Energy Savings Performance Contracts Leverage Scarce Federal Dollars

The GSA reinforced its role as a key partner in achieving President Obama’s greenhouse gas and energy efficiency goals in an announcement on June 11 in Lanham, Maryland. Agency Administrator Dan Tangherlini revealed a major Energy Savings Performance Contract (ESPC) to install energy-saving retrofits and renewable energy sources at the IRS New Carrollton Financial Service Center. Improvements will include LED lighting, geothermal wells in the parking lot, efficient chilled water plant, solar canopies and solar thermal heating systems. The $43 million project, expected to reduce energy use overall by 60%, will be financed by Ameresco at no cost to taxpayers; ESPCs create public-private partnerships in which a contractor provides energy efficiency and renewable upgrades and receives payment from the resulting savings. The IRS facility upgrades, plus improvements at the adjacent Silver Spring Metro Center 1, are expected to generate $3 million in savings in the first year.

The first ESPCs were awarded in 1998, authorized by Congress to accelerate energy conservation investments in existing federal buildings. The regulations were created by a Department of Energy (DOE) program, Federal Energy Management Program (FEMP), as required by the Energy Policy Act of 1992 and reauthorized in the Energy Policy Act of 2005 (EPACT) and Energy Independence and Security Act of 2007 (EISA) (summarized recently here). Since the program’s inception, DOE has awarded 315 ESPCs, resulting in more than $3.23 billion in sustainability investments and $7.88 billion in cumulative energy costs savings to the government.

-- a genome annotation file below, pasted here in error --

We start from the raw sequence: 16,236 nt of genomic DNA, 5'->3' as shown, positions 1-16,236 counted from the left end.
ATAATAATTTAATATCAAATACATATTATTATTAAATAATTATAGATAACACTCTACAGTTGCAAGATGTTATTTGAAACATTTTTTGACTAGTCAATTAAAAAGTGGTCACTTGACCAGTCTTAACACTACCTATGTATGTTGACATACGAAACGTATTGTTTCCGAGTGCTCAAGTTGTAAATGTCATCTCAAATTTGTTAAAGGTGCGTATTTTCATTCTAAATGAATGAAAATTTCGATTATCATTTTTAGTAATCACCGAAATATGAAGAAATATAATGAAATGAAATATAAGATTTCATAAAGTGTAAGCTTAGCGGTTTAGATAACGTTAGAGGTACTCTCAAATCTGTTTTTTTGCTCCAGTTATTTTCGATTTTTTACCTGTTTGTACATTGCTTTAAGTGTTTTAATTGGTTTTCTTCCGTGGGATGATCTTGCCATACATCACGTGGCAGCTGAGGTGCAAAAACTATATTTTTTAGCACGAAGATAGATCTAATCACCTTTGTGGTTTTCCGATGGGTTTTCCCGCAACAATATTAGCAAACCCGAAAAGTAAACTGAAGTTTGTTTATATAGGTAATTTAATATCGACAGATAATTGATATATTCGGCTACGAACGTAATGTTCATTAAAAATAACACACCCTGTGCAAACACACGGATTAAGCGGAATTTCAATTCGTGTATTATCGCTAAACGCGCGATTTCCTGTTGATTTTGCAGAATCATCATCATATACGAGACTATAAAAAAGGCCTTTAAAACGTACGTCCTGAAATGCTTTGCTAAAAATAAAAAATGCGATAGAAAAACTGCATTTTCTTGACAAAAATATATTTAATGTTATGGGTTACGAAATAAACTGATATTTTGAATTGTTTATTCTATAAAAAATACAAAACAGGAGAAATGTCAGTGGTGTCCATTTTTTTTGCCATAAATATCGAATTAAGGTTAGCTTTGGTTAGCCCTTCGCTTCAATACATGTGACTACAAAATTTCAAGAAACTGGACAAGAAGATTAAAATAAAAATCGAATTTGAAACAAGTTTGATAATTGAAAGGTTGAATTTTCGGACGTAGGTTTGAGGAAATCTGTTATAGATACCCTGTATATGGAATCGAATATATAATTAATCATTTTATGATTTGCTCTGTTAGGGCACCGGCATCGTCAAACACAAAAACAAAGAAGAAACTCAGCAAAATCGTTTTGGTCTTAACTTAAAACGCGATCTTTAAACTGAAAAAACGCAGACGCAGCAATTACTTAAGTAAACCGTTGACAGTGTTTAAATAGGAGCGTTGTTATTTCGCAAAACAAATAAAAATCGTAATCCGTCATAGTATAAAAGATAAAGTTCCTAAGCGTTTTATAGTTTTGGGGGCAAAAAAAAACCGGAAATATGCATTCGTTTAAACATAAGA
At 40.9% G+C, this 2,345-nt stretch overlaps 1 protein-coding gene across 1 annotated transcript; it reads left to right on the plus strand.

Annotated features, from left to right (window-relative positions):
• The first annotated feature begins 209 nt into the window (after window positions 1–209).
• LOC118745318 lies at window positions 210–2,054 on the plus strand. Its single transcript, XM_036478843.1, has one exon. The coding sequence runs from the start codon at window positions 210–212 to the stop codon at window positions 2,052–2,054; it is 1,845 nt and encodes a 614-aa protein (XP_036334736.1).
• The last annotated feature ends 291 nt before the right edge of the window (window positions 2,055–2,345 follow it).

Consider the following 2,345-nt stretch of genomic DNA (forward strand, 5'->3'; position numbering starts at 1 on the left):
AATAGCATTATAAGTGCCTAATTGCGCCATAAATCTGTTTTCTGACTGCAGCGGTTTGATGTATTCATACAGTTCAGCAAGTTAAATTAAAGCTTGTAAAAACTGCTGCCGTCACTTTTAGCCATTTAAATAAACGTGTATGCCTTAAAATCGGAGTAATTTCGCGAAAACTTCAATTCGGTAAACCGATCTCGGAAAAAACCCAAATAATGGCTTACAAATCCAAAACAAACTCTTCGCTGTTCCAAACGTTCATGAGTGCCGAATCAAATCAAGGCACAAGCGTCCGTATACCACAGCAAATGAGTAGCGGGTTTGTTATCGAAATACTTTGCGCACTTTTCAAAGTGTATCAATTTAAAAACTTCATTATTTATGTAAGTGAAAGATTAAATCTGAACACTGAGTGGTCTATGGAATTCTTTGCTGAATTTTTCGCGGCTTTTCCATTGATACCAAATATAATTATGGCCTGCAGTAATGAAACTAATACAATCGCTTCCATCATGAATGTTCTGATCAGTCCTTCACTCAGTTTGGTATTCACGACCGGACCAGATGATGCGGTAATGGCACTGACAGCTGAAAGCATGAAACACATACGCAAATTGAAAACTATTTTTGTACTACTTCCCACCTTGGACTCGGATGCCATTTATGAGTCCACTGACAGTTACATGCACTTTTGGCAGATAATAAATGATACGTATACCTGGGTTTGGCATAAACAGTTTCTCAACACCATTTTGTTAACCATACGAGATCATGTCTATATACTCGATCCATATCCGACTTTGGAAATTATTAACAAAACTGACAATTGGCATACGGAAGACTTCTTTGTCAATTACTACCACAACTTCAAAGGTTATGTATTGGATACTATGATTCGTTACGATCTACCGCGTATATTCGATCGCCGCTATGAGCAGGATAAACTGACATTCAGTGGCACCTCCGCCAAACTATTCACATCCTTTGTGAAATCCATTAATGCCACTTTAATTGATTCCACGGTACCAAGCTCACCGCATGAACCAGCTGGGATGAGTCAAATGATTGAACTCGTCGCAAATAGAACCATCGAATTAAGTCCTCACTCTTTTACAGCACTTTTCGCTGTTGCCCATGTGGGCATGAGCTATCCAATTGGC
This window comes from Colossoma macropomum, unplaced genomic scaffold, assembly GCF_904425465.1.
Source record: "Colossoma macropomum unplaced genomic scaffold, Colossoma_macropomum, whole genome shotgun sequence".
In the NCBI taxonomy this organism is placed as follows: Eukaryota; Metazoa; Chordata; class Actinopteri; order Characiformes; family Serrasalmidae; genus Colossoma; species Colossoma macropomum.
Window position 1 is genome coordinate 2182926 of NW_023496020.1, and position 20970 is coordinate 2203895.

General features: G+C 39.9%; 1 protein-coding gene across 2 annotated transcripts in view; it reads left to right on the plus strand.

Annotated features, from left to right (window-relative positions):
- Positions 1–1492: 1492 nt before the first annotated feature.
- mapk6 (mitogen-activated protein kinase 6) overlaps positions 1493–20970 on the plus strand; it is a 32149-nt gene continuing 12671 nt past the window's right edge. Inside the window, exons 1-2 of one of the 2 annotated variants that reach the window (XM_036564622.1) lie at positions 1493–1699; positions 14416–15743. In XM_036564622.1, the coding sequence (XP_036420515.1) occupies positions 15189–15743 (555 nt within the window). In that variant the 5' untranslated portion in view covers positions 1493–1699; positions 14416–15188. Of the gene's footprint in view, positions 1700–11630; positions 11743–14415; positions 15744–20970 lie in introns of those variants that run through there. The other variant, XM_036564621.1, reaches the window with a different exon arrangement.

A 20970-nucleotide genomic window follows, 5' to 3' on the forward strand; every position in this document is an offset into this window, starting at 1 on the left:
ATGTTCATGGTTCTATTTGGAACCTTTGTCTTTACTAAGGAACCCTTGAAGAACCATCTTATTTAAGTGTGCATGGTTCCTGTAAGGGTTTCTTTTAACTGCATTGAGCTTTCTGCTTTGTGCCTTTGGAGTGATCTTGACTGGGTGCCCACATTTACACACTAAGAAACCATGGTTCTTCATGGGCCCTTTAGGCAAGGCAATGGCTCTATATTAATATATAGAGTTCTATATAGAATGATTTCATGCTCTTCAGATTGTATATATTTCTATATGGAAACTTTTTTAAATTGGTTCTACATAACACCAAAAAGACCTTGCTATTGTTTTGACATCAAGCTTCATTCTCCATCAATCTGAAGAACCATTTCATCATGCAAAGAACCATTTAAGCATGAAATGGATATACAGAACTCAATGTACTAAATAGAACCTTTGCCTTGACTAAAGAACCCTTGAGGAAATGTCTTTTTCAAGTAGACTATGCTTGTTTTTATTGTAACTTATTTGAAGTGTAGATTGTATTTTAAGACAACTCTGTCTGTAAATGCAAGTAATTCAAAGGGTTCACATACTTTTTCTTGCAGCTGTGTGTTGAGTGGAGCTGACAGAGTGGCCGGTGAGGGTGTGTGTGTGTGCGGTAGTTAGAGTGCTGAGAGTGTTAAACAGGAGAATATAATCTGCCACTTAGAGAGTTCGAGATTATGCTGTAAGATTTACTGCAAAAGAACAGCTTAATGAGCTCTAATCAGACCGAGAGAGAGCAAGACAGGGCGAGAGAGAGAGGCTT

The contracts, as alternative procurement methods, are popular with federal agencies because operating funds, not capital dollars, fund building improvements. No allocations are required from Congress. The process does require establishment of a long-term partnership between an agency and a private consulting Energy Service Company (ESCO). ESCO experts audit the federal facility, identify potential efficiency improvements and, in consultation with the agency, design and construct the project. The ESCO also obtains the needed financing and guarantees that the energy cost savings to the agency will cover payments to the ESCO over the term of the contract not to exceed 25 years.

The largest ESPC contract to date is a $195 million project for the FDA’s White Oak campus in suburban Maryland. Improvements there, designed and implemented by Honeywell, include heating, ventilation and lighting upgrades and a more efficient central utility plant to power the 1.2 million-square-foot expansion of the Center for Biologics Evaluation and Research. The annual emissions savings from the FDA White Oak project are expected to be equivalent to removing 4,000 cars from the road.

Helpful information and tools are provided by the FEMP to facilitate the sometimes-daunting ESPC process. Especially useful may be a 12-month timeline template for planning, scheduling and tracking a project, and suggestions on how to select an ESCO. FEMP emphasizes that measurement and verification are required for ESPCs to ensure consistent savings over the term of the contract. By allowing agencies to leverage savings from improvements to pay for facility upgrades, these contracts may well contribute ever-more-significantly as the administration continues to raise the bar for energy efficiency. In a one-minute House speech last June advocating ESPCs, Representative Peter Welch (D-VT) notes that the federal government spends about $6 billion per year to heat, cool and power roughly 500,000 facilities. Deploying ESPCs to fund upgrades without upfront appropriations not only preserves capital and decreases carbon emissions but generates jobs and supports local economies. Said Welch to his Senate colleagues, “This is something we can and should do together: save money, create jobs, improve the environment.”